Columbia University Medical Center (CUMC) researchers have discovered that a lack of the enzyme prohormone covertase (PC1) in the brain is connected to most of the neuro-hormonal abnormalities in Prader-Willi syndrome, a hereditary condition that causes extreme hunger and severe obesity from childhood. The discovery provides insight into the molecular systems underlying the syndrome and highlights a novel focus on for drug therapy.

The particular findings were published online in the Diary of Clinical Investigation .

“While we now have known for some time which genes are implicated in Prader-Willi syndrome, it has not been clear how those variations actually trigger the disease, ” said lead author Mack C. Burnett, PhD, a post-doctoral research scientist within pediatrics at CUMC. “Now that we have found a key hyperlink between these mutations and the syndrome’s major hormonal functions, we can begin to search for new, more precisely targeted remedies. ”

An estimated one in 15, 1000 people have Prader-Willi syndrome (PWS). The syndrome is brought on by abnormalities in a small region of chromosome 15, which leads in order to dysfunction in the hypothalamus — which contains cells that will regulate hunger and satiety — and other regions of the mind. A defining characteristic of PWS is insatiable food cravings. People with PWS typically have extreme obesity, reduced growth hormone plus insulin levels, excessive levels of ghrelin (a hormone that creates hunger), and developmental disabilities. There is no cure and couple of effective treatments for PWS.

Dr . Burnett and her colleagues used stem cell techniques to transform skin cells from PWS patients and unaffected regulates into brain cells. Analysis of the stem cell-derived neurons revealed significantly reduced levels of PC1 in the patients’ tissue, compared to the controls. The cells from PWS patients also acquired abnormally low levels of a protein, NHLH2, which is manufactured by NHLH2, a gene that also helps to produce PC1.

To confirm whether PC1 deficiency plays a role in PWS, the particular researchers examined transgenic mice that do not express Snord116, a gene that is deleted in the region of chromosome 15 which is associated with PWS. The mice were found to be lacking in NHLH2 and PC1 and displayed most of the hormone-related abnormalities seen in PWS, according to study leader Rudolph D. Leibel, MD, professor of pediatrics and medicine plus co-director of the Naomi Berrie Diabetes Center at CUMC.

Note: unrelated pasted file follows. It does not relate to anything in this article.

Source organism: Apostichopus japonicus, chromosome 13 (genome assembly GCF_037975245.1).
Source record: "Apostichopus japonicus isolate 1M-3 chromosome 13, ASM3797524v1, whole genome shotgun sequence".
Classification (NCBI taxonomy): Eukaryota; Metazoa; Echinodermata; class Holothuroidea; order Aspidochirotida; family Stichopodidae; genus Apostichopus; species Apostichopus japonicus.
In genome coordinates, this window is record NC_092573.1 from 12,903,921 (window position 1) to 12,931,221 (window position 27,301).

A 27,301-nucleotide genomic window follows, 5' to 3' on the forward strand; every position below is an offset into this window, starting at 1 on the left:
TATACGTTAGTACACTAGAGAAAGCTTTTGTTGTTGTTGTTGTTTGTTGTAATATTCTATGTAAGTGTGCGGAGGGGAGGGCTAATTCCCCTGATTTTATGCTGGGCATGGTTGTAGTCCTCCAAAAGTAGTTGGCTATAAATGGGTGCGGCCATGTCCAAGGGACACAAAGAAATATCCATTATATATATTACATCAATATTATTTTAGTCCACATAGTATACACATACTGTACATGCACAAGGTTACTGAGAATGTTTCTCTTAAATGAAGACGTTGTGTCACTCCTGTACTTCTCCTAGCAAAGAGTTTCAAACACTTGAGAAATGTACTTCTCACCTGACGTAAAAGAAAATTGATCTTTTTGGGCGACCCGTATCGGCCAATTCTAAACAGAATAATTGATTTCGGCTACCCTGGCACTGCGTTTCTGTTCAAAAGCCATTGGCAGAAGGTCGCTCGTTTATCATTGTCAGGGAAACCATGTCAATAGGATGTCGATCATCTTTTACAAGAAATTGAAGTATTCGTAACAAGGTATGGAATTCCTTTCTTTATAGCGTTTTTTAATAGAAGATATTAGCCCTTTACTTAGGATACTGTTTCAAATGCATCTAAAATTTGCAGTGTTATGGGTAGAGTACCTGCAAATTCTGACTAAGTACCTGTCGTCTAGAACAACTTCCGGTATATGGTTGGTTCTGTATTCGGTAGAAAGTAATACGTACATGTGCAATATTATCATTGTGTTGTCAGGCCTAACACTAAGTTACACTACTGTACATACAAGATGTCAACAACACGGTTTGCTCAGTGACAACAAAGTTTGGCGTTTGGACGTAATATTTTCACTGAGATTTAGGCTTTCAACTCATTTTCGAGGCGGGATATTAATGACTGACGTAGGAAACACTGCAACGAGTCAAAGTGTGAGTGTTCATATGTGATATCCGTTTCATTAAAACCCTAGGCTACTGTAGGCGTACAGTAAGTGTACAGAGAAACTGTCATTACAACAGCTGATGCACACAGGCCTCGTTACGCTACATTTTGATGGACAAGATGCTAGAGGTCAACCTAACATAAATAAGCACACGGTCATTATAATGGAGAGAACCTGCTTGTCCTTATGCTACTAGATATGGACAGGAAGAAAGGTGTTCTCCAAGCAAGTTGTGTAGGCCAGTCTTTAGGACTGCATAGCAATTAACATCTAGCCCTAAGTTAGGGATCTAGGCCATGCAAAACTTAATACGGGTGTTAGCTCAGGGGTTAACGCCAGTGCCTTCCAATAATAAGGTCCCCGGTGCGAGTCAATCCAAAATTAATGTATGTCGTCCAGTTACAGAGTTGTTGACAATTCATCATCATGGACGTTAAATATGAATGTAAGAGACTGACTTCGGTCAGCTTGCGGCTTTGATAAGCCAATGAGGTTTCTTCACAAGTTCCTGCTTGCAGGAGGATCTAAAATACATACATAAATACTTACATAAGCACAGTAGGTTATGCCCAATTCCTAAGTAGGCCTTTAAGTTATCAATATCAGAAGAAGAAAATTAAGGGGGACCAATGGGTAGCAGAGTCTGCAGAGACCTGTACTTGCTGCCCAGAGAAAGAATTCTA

“The findings strongly suggest that PC1 is an excellent therapeutic target for PWS, ” said Dr . Burnett. “There doesn’t seem to be anything wrong with the gene which makes PC1 — it’s just not getting activated properly. Whenever we could elevate levels of PC1 using drugs, we might have the ability to alleviate some of the symptoms of the syndrome. ”

“This is an outstanding example how research on individual stem cells can lead to novel insight into a disease and provide the platform for the testing of new therapies, ” said He or she Egli, PhD, a stem cell scientist who is a good assistant professor of developmental cell biology (in Pediatrics) and a senior author on the paper.

“This study changes how we think about this devastating disorder, ” stated Theresa Strong, PhD, chair of the scientific advisory panel of the Foundation for Prader-Willi Research and the mother of the child with PWS. “The symptoms of PWS have been very puzzling and hard to reconcile. Now that we have an explanation for the wide range of symptoms, we can move forward with developing a drug that will addresses their underlying cause, instead of treating each sign individually. ”

Following the findings reported on this paper, the Columbia research team began collaborating along with Levo Therapeutics, a PWS-focused biotechnology company, to convert the current research into therapeutics.

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Materials provided by Columbia University Medical Center . Note: Content may be edited for design and length.